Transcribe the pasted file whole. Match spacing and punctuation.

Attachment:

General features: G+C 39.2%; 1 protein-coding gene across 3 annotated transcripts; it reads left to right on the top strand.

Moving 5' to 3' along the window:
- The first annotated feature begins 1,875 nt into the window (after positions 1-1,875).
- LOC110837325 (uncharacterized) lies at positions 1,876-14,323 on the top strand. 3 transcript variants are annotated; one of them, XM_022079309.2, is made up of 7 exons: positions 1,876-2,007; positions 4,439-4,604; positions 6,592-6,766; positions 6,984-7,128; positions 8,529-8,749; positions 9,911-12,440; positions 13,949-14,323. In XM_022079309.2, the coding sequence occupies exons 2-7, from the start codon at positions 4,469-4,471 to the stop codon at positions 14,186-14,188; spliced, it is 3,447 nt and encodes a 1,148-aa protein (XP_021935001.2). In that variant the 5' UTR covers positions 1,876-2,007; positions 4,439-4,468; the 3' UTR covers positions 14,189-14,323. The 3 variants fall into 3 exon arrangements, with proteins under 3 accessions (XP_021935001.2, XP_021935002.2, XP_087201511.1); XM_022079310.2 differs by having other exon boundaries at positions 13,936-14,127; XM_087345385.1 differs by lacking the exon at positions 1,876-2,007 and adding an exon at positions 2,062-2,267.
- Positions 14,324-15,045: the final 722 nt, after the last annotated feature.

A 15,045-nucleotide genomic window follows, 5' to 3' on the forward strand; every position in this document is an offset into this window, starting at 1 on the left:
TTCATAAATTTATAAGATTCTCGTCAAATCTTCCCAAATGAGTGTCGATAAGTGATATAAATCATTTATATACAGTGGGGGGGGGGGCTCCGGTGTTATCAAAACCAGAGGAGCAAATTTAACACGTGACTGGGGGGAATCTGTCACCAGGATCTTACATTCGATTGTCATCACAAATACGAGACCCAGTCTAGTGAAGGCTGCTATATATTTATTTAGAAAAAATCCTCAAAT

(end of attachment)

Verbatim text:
General features: G+C 39.2%; 1 protein-coding gene across 3 annotated transcripts; it reads left to right on the top strand.

Moving 5' to 3' along the window:
- The first annotated feature begins 1,875 nt into the window (after positions 1-1,875).
- LOC110837325 (uncharacterized) lies at positions 1,876-14,323 on the top strand. 3 transcript variants are annotated; one of them, XM_022079309.2, is made up of 7 exons: positions 1,876-2,007; positions 4,439-4,604; positions 6,592-6,766; positions 6,984-7,128; positions 8,529-8,749; positions 9,911-12,440; positions 13,949-14,323. In XM_022079309.2, the coding sequence occupies exons 2-7, from the start codon at positions 4,469-4,471 to the stop codon at positions 14,186-14,188; spliced, it is 3,447 nt and encodes a 1,148-aa protein (XP_021935001.2). In that variant the 5' UTR covers positions 1,876-2,007; positions 4,439-4,468; the 3' UTR covers positions 14,189-14,323. The 3 variants fall into 3 exon arrangements, with proteins under 3 accessions (XP_021935001.2, XP_021935002.2, XP_087201511.1); XM_022079310.2 differs by having other exon boundaries at positions 13,936-14,127; XM_087345385.1 differs by lacking the exon at positions 1,876-2,007 and adding an exon at positions 2,062-2,267.
- Positions 14,324-15,045: the final 722 nt, after the last annotated feature.

A 15,045-nucleotide genomic window follows, 5' to 3' on the forward strand; every position in this document is an offset into this window, starting at 1 on the left:
TTCATAAATTTATAAGATTCTCGTCAAATCTTCCCAAATGAGTGTCGATAAGTGATATAAATCATTTATATACAGTGGGGGGGGGGGCTCCGGTGTTATCAAAACCAGAGGAGCAAATTTAACACGTGACTGGGGGGAATCTGTCACCAGGATCTTACATTCGATTGTCATCACAAATACGAGACCCAGTCTAGTGAAGGCTGCTATATATTTATTTAGAAAAAATCCTCAAAT